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Today in White Sox History: January 20

Frank Isbell finally gets to hang ’em up

Frank Isbell Mans First Base
Frank Isbell, injury forcing him to first base and Charles Comiskey forcing him to remain an active player, in action during his final season, in 1909.
Chicago Sun-Times/Chicago Daily News collection/Chicago History Museum/Getty Images


The first 10-year White Sox player, Frank Isbell, retired to manage the Wichita Jobbers of the Western Association, a position he long coveted. In fact, Isbell had been petitioning Charles Comiskey since late in the 1907 season to retire, after teammate Patsy Dougherty accidentally spiked Isbell in the hand and severely injured him. Comiskey, with no ready infielder to replace Isbell, convinced his long-time player to stick around for two more years. The injury was serious enough to push Isbell from second base to first, however.

Over nine seasons and 1,074 games with the White Sox, Isbell put up 15.7 WAR and was the first player in franchise history to play more than 1,000 games on the South Side. Isbell was also the first great Crosstown trade steal (of sorts), as the Chicago Cubs (née Orphans) swapped Isbell to the St. Paul Saints; one season later, the Saints moved to Chicago to become the White Sox, and Isbell flourished there beginning in 1901.


No, you’re right, you wouldn’t think you’d have to make it clear that major leaguers shouldn’t box in the offseason. But because of the brawling (inside and out of the ring) of White Sox first baseman Art Shires, commissioner Kenesaw Landis banned any player from boxing. Shires had issued a challenge to Cubs star Hack Wilson, and had previously fought a number of matches. His one known fight was a five-round loss to Chicago Bears center George “the Brute” Trafton, but Shires has such a reputation that at the time of Landis’ ban Shires had been suspended by the boxing commissions of 32 states. (In an “unofficial bout” in 1929, Shires knocked out White Sox manager Lena Blackburne.)

Shires put up 1.5 WAR for the White Sox in 1929, but was dealt to the Washington Senators in June 1930.


Another big deal was pulled off by White Sox GM Ed Short to continue the franchise’s streak of winning seasons. Chicago was part of a three-team trade with Cleveland and the Athletics. When all was said and done, the White Sox sent catcher Cam Carreon to Cleveland and outfielders Jim Landis and Mike Hershberger, and a player to be named later (pitcher Fred Talbot) to K.C.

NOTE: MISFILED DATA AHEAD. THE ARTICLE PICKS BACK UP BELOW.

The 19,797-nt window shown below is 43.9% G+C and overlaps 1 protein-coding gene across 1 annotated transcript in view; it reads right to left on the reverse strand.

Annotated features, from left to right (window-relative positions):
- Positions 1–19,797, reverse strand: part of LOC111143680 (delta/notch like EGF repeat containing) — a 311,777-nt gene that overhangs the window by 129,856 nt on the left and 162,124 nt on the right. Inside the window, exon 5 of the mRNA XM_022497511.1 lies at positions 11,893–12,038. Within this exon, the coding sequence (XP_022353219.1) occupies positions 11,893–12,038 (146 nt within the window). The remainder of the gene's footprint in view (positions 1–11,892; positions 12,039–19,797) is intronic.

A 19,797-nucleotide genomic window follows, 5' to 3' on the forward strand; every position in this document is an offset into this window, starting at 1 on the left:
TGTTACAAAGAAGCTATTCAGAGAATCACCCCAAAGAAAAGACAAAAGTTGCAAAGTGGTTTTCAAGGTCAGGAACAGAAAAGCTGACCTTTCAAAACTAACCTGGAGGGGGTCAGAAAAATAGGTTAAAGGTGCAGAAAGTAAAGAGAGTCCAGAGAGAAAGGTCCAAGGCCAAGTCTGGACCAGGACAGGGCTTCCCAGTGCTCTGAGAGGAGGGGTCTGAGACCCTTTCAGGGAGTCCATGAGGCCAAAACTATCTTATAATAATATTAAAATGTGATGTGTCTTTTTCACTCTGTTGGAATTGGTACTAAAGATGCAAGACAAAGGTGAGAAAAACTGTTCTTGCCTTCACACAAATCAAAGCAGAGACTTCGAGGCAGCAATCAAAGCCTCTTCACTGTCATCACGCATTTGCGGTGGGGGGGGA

In return, Cleveland sent the White Sox power-hitting catcher Johnny “Honey” Romano, pitcher Tommy John and outfielder Tommie Agee. The White Sox flipped Rocky Colavito from the Athletics to Cleveland, where the fan base had been up in arms since the popular outfielder had been dealt away five years earlier.

Agee was named Rookie of the Year in 1966, when he became the first Sox player ever with 20 home runs and 20 stolen bases in a season.

John would join Chicago’s brilliant starting rotation, making the All-Star team for the first time in 1968. He won 82 games in seven years on the South Side, three times posting an ERA of less than 3.00. And his trade to the Dodgers at the Winter Meetings in 1971 netted Dick Allen.

Romano wasn’t a slouch, either; in his second stint with the club, he banged out 33 home runs in two seasons before being traded. Romano originally came up in the White Sox system, and played in 53 games for the 1959 pennant-winners.

Colavito would eventually see some time on the South Side, acquired by the White Sox in 1967.


Once again White Sox GM Roland Hemond used the free agent compensation rule to his advantage, plucking future Hall-of-Famer Tom Seaver from the Mets. (The White Sox had earned a compensation pick after losing Dennis Lamp to the Toronto Blue Jays in free agency.) The Mets were short-sighted and left their franchise player exposed, thinking no team would want a 39-year-old Seaver coming off of a 9-14, 3.55 ERA season.

In his two full years in Chicago Seaver won 31 games, including his 300th overall on Aug. 4, 1985 against the Yankees. Earlier in 1985 Seaver started his 14th Opening Day on the mound, a big-league record. In both 1985 and 1986 he’d also throw more than 236 innings, averaging 132 strikeouts and having an ERA of less than four. In 1985, in fact, Seaver’s ERA was 3.17.

Tom had to be persuaded to join the White Sox. It took co-owners Eddie Einhorn and Jerry Reinsdorf going to his hotel room at the Winter Meetings after they selected him to talk with him face-to-face before he agreed. But before Seaver let the pair in, he asked to see their ID’s — he had never met either owner before!


The White Sox signed mercurial superutilityman Tony Phillips to a two-year, $4.3 million deal. The 37-year-old, signed to play left field after the White Sox had traded Tim Raines to the Yankees in December, had a tempestuous time on the South Side. He put up 3.3 WAR in 1996 before faltering and being traded to the Angels during the 1997 season.